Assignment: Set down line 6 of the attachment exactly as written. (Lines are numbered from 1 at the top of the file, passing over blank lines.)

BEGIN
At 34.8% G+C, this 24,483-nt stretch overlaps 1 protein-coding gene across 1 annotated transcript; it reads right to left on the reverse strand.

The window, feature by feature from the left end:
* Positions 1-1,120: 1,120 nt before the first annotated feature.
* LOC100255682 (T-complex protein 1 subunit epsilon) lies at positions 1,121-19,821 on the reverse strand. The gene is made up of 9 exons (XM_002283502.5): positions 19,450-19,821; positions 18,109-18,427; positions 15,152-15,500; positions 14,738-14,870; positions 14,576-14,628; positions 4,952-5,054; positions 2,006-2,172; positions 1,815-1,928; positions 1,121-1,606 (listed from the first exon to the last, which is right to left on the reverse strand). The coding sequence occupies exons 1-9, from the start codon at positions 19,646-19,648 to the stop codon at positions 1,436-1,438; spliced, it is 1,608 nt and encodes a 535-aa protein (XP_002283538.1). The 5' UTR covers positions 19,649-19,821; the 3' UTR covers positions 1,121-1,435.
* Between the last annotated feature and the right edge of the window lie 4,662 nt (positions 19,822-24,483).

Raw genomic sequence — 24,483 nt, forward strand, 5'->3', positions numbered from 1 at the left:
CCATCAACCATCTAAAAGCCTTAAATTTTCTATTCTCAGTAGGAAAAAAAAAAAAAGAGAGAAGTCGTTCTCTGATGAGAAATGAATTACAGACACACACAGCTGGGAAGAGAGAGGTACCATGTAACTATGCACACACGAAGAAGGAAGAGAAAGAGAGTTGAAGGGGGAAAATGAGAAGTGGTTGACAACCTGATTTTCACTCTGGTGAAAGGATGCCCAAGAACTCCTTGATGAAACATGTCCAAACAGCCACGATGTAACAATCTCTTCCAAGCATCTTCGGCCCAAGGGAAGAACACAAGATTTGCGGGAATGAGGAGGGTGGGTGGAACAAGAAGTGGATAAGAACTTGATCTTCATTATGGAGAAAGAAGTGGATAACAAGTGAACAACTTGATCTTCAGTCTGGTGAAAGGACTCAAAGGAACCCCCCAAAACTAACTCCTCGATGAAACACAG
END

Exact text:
Raw genomic sequence — 24,483 nt, forward strand, 5'->3', positions numbered from 1 at the left: